President Donald Trump, Donald Trump Jr., Ivanka Trump, Eric Trump and the Trump Organization just suffered a major defeat in federal court–losing a battle to have a years-old so-called “racketeering enterprising” lawsuit against them decided via secret arbitration. Those claims are now all but certain to be litigated publicly.
The class action plaintiffs originally filed suit in October 2018, alleging the Trump family members and their family-owned business promoted and endorsed a multi-level marketing, or pyramid, scheme known as ACN Opportunity, LLC.
But those business ventures clearly didn’t pan out.
Essentially, the plaintiffs claim, ACN was a classic American “get-rich-quick scheme” that relied on Trump and his family “conn[ing] each of these victims into giving up hundreds or thousands of dollars.”
The plaintiffs contend that the Trump family falsely endorsed and promoted ACN by insisting that the enterprise “offered a reasonable probability of commercial success.”
The filing notes how the plaintiffs relied on those representations:
Between 2005 and at least 2015, Defendants promoted and endorsed ACN through videos, print and online media, at ACN events, and during episodes of The Celebrity Apprentice, a television program hosted by Trump and featuring Ivanka Trump and Donald Trump, Jr. Defendants’ endorsement of ACN was crucial to Plaintiffs’ decisions to become [Independent Business Owners (IBOS)] for at least two related reasons. First, Plaintiffs considered Trump and his family highly successful in business. Second, Plaintiffs believed that the endorsement was independent of ACN.
In reality, those publicity efforts and solicitations were made by the Trump family because ACN was paying the Trumps for the exposure–and this was apparently not public knowledge.
“Defendants and ACN did not disclose that ACN was paying [the Trump family] to promote and endorse the company,” the Wednesday ruling in the Southern District of New York (SDNY) notes.
The class, represented by a Jane Doe, sued on various state and federal charges–including “racketeering and conspiracy to racketeer” claims. The two federal claims were dismissed by the court after the Trump family filed for a broad dismissal in January 2019.
A footnote explained the remaining claims controlled by the court:
Count 3 asserts the dissemination of untrue and misleading public statements under California law. Count 4 asserts unfair competition under California law. Count 5 asserts unfair and deceptive trade practices under Maryland law. Count 6 asserts unfair and deceptive practices under Pennsylvania law. Counts 7 and 8 assert common law fraud and negligent misrepresentation.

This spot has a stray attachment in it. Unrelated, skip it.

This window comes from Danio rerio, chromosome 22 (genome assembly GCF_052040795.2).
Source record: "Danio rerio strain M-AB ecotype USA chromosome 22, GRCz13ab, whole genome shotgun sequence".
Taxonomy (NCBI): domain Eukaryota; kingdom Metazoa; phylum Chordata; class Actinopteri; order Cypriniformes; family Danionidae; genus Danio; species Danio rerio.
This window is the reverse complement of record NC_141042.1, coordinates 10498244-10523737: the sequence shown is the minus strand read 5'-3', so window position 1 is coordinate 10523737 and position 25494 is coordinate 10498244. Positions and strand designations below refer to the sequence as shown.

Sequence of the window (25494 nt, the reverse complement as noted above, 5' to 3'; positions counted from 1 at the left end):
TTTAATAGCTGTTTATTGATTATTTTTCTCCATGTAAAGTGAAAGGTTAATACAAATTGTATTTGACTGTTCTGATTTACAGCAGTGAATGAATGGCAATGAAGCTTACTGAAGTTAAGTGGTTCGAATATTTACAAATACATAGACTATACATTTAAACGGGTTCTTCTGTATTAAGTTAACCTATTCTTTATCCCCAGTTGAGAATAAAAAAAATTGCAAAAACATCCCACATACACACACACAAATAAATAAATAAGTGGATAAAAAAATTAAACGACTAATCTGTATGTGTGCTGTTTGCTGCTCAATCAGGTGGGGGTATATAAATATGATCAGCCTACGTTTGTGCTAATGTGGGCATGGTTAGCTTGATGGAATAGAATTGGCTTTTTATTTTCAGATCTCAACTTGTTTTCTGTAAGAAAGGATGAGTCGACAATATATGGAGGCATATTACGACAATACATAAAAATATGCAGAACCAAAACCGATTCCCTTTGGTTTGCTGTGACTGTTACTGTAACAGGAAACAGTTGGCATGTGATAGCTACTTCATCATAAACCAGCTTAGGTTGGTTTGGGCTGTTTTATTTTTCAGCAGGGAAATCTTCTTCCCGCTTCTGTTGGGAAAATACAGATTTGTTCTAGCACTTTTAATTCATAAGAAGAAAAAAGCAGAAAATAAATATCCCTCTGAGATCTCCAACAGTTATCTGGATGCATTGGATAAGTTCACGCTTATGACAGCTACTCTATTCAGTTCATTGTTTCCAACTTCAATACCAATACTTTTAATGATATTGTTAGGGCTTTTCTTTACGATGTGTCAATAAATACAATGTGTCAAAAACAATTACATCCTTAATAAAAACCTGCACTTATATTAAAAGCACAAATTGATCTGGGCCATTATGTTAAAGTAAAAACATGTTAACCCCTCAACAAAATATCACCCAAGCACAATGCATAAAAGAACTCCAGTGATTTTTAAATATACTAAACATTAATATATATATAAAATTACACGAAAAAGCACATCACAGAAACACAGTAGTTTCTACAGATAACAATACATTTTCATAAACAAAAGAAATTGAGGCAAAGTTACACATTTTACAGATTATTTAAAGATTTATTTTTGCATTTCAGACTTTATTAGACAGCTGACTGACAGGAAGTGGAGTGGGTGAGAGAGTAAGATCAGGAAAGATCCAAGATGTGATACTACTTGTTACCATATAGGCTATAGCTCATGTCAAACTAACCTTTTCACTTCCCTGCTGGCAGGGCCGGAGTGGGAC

In July 2019, the Trumps informed the plaintiffs they would seek to force arbitration over those remaining and variegated state law claims. Wednesday’s decision tidily foreclosed against that effort:
Defendants seek to compel arbitration of the dispute in this case based on the arbitration agreements between Plaintiffs and ACN, to which Defendants are not a party. At issue on this motion is whether Plaintiffs agreed to arbitrate with Defendants, on a theory of either equitable estoppel or agency. The Court finds that Plaintiffs did not agree to arbitrate with Defendants. A second issue in the alternative is, if there was such an agreement, did Defendants waive their right to compel arbitration of these claims. The Court finds that they did. The motion to compel arbitration is therefore denied on each ground independently.
The ruling by U.S. District Judge Lorna G. Schofield contained some fairly harsh language directed at the Trumps.
“Defendants suggest that Plaintiffs knew that ACN and [the Trump family] were aligned such that a contractual obligation to one should be construed as a contractual obligation with the other,” the judge noted before explaining why that wasn’t exactly possible.
“Plaintiffs here not only were unaware of the affiliation between [the Trump family] and ACN, but the business relationship was expressly hidden,” she writes.
The court also dinged the Trumps for trying to game the system:
Defendants aggressively litigated in this judicial forum for eight months before informing Plaintiffs of their intent to arbitrate the surviving claims. Defendants obtained the benefits of litigating in federal court — dismissal of the racketeering claims, a stay of discovery while the motion was pending, and the issuance of numerous non-party subpoenas that would not have been available in arbitration. These wins and benefits on the defense side represent defeats and prejudice on the Plaintiffs’ side. Now that Defendants have extracted what they can from the judicial proceedings, they seek to move to a different forum. This conduct is both substantively prejudicial towards Plaintiffs and seeks to use the [Federal Arbitration Act (FAA)] as a vehicle to manipulate the rules of procedure to Defendants’ benefit and Plaintiffs’ harm. Such tactics undermine a fundamental purpose of the FAA to support the economical resolution of claims.
“For the foregoing reasons, Defendants motion to compel arbitration is DENIED,” Schofield concludes.
[image via TIMOTHY A. CLARY/AFP via Getty Images]
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